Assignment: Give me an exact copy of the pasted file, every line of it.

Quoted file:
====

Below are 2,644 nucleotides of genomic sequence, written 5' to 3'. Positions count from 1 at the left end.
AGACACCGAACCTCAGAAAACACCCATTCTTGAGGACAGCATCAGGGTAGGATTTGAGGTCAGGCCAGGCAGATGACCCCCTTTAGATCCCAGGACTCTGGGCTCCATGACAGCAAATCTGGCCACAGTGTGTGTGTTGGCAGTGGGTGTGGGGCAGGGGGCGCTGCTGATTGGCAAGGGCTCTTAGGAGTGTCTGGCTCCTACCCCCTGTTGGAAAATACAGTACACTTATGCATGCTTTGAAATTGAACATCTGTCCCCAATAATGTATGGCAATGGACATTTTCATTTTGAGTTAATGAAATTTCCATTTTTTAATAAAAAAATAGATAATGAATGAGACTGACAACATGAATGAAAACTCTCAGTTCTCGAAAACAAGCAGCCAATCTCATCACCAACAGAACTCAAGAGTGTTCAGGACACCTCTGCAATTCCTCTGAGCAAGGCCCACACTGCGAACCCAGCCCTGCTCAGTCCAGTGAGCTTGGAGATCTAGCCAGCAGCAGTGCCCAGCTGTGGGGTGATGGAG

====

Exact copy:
Below are 2,644 nucleotides of genomic sequence, written 5' to 3'. Positions count from 1 at the left end.
AGACACCGAACCTCAGAAAACACCCATTCTTGAGGACAGCATCAGGGTAGGATTTGAGGTCAGGCCAGGCAGATGACCCCCTTTAGATCCCAGGACTCTGGGCTCCATGACAGCAAATCTGGCCACAGTGTGTGTGTTGGCAGTGGGTGTGGGGCAGGGGGCGCTGCTGATTGGCAAGGGCTCTTAGGAGTGTCTGGCTCCTACCCCCTGTTGGAAAATACAGTACACTTATGCATGCTTTGAAATTGAACATCTGTCCCCAATAATGTATGGCAATGGACATTTTCATTTTGAGTTAATGAAATTTCCATTTTTTAATAAAAAAATAGATAATGAATGAGACTGACAACATGAATGAAAACTCTCAGTTCTCGAAAACAAGCAGCCAATCTCATCACCAACAGAACTCAAGAGTGTTCAGGACACCTCTGCAATTCCTCTGAGCAAGGCCCACACTGCGAACCCAGCCCTGCTCAGTCCAGTGAGCTTGGAGATCTAGCCAGCAGCAGTGCCCAGCTGTGGGGTGATGGAG